It required ‘a lot of getting used to’, says Van der Meijden about the transition from mainstream to special education. She tells about a student who threw a piece of paper on the floor. “I told him to clean up. That he should listen to me.” The student refused. “The discussion lasted almost two hours,” laughs Van der Meijden. “I didn’t want to give in. He had thrown it on the floor and I thought he should clean it up too.” Finally, a colleague intervened. “You’ll still be here tomorrow,” he told me. “Then I have to call your partner that you’re not coming home because of a piece of paper on the floor.” I could hang in there or move on. In the end I fetched the wad myself and we continued with the lesson.”
The cutest kids out there
Van der Meijden works as a mentor teacher in first grade at the VSO Heuvelrug College in Zeist. She has twelve students with, among other things, autism, ADHD, attachment problems and trauma. “They are my children, the most beautiful children there are,” she says. “When I started working in special education, I didn’t know what I would get again. But I have learned a lot in recent years.” Flexibility – as with the cotton wool, and punctuality e.g. “I’m always the last one to arrive at parties and it’s usually chaotic to make an appointment with me.” Still, she is on time for class every day. “If I start later, it causes so much unrest that it is unstoppable. The consequences are too great.”
She talks about a student with cerebral palsy due to lack of oxygen at birth. “When he left the hospital the doctors told him he would never be able to walk. Now he plays football on a regular team. These kids try so hard. It also encourages me as a teacher to always get the best out of myself.” Thus, Van der Meijden does not focus on future diplomas, tests or exams. “We do not focus on language errors or the sum of 3 + 3. We primarily teach the children to become good citizens.”
Children also came along after school
In Van der Meijden’s class, for example, there is attention to self-love, use of social media, how to pronounce arguments and how to travel by bus. “And when we talk about applying for jobs, we cover not only how to write a good letter, but also how to handle the nerves of a first interview.” VSO Heuvelrug College has its own practice office and also follows the children after school. “Some are doing well, they work at Albert Heijn, a car company or in a beauty salon. Other students are still looking for a job. Society does not always take these children into consideration. Although they have a lot to give.”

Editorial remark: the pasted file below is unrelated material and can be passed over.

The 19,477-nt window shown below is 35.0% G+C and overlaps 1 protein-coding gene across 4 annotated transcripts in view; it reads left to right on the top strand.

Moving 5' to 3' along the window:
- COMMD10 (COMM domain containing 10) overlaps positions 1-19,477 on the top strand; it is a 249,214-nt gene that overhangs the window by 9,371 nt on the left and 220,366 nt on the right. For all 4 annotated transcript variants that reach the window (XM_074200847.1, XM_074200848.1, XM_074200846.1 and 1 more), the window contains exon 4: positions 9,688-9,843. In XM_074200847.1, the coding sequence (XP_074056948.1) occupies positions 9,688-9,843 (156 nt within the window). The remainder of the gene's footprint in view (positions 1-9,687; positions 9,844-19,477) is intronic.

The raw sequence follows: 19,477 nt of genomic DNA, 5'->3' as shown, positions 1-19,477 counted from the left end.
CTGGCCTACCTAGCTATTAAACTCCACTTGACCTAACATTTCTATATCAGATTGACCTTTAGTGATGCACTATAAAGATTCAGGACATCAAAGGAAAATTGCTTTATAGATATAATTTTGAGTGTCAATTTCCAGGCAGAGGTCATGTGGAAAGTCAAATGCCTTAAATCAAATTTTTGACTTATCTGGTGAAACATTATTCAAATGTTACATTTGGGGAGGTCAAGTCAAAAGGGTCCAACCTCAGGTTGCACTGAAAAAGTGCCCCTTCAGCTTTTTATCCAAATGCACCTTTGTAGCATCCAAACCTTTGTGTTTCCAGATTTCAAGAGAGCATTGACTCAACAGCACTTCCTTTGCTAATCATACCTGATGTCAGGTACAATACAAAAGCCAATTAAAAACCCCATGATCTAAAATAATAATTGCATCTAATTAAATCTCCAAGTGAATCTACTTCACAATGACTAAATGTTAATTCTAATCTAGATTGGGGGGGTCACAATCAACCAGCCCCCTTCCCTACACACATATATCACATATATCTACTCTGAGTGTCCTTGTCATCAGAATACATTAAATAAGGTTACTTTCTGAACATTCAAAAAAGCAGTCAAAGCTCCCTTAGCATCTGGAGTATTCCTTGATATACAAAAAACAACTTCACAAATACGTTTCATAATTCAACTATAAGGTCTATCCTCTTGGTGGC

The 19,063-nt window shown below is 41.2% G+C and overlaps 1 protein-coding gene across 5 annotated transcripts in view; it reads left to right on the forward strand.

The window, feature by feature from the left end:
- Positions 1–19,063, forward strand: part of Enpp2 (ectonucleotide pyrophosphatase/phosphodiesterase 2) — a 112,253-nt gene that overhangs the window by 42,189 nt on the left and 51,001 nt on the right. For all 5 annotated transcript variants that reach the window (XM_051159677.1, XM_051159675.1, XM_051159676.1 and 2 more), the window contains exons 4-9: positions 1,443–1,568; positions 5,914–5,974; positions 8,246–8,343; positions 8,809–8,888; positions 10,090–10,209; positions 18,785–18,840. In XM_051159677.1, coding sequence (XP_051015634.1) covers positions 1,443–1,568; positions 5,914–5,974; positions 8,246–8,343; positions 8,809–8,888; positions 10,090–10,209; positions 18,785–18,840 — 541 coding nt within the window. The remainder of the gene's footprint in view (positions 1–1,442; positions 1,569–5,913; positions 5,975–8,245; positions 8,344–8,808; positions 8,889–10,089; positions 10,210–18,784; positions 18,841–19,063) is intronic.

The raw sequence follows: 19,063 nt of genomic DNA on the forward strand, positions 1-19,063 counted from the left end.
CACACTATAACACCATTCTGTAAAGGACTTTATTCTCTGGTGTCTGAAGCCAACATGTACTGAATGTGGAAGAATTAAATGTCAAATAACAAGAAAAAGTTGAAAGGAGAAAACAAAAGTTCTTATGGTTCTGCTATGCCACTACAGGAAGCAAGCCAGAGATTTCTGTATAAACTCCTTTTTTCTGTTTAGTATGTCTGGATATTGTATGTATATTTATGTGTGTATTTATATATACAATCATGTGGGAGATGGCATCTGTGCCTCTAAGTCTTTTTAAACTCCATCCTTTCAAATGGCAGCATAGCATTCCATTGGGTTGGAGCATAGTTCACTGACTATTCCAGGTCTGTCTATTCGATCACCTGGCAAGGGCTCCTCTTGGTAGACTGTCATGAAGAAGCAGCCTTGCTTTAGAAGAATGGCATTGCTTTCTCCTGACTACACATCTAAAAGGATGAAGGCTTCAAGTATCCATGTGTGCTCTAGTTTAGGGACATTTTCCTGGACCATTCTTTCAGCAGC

Mission as Teacher of the Year
She sees it as her mission as Teacher of the Year to emphasize how valuable and interesting her students are. Just like working in special education. In general education, the teacher shortage is 9 percent, in special education it is 13 percent. Many PABOs find it difficult to let their students do internships in special pedagogy. She thinks it’s unfair, because even if you don’t want to work there later, that experience makes you a better and more flexible teacher. “At a normal school, the lesson goes as expected nine times out of ten. Not in special education, then you really feel whether you are well prepared.”
At the same time, the dropout rate among teachers is also high, says Van der Meijden. “Teachers switch to special education because they are looking for a new challenge, but then you should not come to us. You really have to be interested in the behavior the student shows and why.” It is Van der Meijden’s second mission.
She will encourage teachers to look beyond a student’s behavior. Some children shout ‘Miss, Miss, Miss’ twenty times an hour. It’s exhausting. I can complain and make amends, but then it won’t be a pleasant day. I therefore try to observe the child and find out why he or she behaves this way. I talk with the parents and other teachers to help the student resolve the uncertainty or other underlying problem. It makes work much more fun.”
Van der Meijden is regularly asked if working in special education is not intense. “But it’s a party,” she says. The students are honest and have a good sense of humor. They give sincere compliments and are grateful. “If I’m not there for a day, I’m sometimes told that I’ve failed them. “Are you actually trying to say you missed me?” I ask. ‘Yes miss’ I am told. Very funny!”
As a teacher at ROC, she instructed her students to pick up their books and get to work. Things are different at her new school. “I first announce that the teacher will speak louder. Not because the teacher is angry, but because she has to explain something.” And when I’m done, I don’t ask ‘do you understand?’ but ‘did the teacher explain it well?’ Therefore, I put the responsibility on myself.” The explanation in the third person ensures that children with autism also understand it more easily. She uses the word ‘not’ as little as possible.
Van der Meijden developed e-learning through his own training business about how you as a teacher look beyond behavior, how you deal with sexuality or ownership. She also created a podcast series with behavioral experts and gives masterclasses. “I sometimes hear; “Don’t take your job so seriously.” But I do. I work on it all day.”
By: National Education Guide / Marjolein Kooyman